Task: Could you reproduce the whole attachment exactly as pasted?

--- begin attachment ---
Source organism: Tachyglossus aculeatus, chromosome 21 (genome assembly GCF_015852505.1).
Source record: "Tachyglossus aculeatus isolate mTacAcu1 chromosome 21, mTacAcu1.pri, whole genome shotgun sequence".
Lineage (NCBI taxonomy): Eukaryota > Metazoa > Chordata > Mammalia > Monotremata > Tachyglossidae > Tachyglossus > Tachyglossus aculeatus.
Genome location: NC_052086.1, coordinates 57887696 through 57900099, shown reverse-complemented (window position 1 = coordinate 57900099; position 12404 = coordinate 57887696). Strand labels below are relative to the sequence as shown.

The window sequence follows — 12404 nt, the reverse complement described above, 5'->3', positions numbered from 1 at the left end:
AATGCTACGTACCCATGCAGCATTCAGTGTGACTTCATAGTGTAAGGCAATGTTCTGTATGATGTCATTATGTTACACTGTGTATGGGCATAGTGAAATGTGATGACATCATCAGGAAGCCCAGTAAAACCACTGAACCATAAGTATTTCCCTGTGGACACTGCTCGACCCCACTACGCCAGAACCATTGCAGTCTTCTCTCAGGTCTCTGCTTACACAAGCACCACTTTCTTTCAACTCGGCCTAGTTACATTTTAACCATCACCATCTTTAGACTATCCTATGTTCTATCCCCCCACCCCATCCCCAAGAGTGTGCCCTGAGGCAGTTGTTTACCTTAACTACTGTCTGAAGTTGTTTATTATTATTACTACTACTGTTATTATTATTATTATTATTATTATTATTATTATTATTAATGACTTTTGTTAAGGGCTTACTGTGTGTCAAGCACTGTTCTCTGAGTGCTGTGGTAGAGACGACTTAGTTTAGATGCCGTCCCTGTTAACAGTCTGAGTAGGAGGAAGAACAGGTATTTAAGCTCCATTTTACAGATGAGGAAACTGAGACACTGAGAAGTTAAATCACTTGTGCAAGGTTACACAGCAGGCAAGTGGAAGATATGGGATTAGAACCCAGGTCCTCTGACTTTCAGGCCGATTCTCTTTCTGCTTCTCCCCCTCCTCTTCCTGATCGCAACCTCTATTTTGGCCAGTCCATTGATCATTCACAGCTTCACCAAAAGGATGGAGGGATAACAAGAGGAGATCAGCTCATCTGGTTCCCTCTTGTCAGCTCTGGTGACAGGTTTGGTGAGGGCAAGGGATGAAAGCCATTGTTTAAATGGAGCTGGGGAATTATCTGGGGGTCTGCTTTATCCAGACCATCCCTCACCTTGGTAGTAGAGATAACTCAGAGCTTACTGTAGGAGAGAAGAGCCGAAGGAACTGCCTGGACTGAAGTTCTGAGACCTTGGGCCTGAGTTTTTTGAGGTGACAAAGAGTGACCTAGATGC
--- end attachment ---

Source organism: Tachyglossus aculeatus, chromosome 21 (genome assembly GCF_015852505.1).
Source record: "Tachyglossus aculeatus isolate mTacAcu1 chromosome 21, mTacAcu1.pri, whole genome shotgun sequence".
Lineage (NCBI taxonomy): Eukaryota > Metazoa > Chordata > Mammalia > Monotremata > Tachyglossidae > Tachyglossus > Tachyglossus aculeatus.
Genome location: NC_052086.1, coordinates 57887696 through 57900099, shown reverse-complemented (window position 1 = coordinate 57900099; position 12404 = coordinate 57887696). Strand labels below are relative to the sequence as shown.

The window sequence follows — 12404 nt, the reverse complement described above, 5'->3', positions numbered from 1 at the left end:
AATGCTACGTACCCATGCAGCATTCAGTGTGACTTCATAGTGTAAGGCAATGTTCTGTATGATGTCATTATGTTACACTGTGTATGGGCATAGTGAAATGTGATGACATCATCAGGAAGCCCAGTAAAACCACTGAACCATAAGTATTTCCCTGTGGACACTGCTCGACCCCACTACGCCAGAACCATTGCAGTCTTCTCTCAGGTCTCTGCTTACACAAGCACCACTTTCTTTCAACTCGGCCTAGTTACATTTTAACCATCACCATCTTTAGACTATCCTATGTTCTATCCCCCCACCCCATCCCCAAGAGTGTGCCCTGAGGCAGTTGTTTACCTTAACTACTGTCTGAAGTTGTTTATTATTATTACTACTACTGTTATTATTATTATTATTATTATTATTATTATTATTATTAATGACTTTTGTTAAGGGCTTACTGTGTGTCAAGCACTGTTCTCTGAGTGCTGTGGTAGAGACGACTTAGTTTAGATGCCGTCCCTGTTAACAGTCTGAGTAGGAGGAAGAACAGGTATTTAAGCTCCATTTTACAGATGAGGAAACTGAGACACTGAGAAGTTAAATCACTTGTGCAAGGTTACACAGCAGGCAAGTGGAAGATATGGGATTAGAACCCAGGTCCTCTGACTTTCAGGCCGATTCTCTTTCTGCTTCTCCCCCTCCTCTTCCTGATCGCAACCTCTATTTTGGCCAGTCCATTGATCATTCACAGCTTCACCAAAAGGATGGAGGGATAACAAGAGGAGATCAGCTCATCTGGTTCCCTCTTGTCAGCTCTGGTGACAGGTTTGGTGAGGGCAAGGGATGAAAGCCATTGTTTAAATGGAGCTGGGGAATTATCTGGGGGTCTGCTTTATCCAGACCATCCCTCACCTTGGTAGTAGAGATAACTCAGAGCTTACTGTAGGAGAGAAGAGCCGAAGGAACTGCCTGGACTGAAGTTCTGAGACCTTGGGCCTGAGTTTTTTGAGGTGACAAAGAGTGACCTAGATGC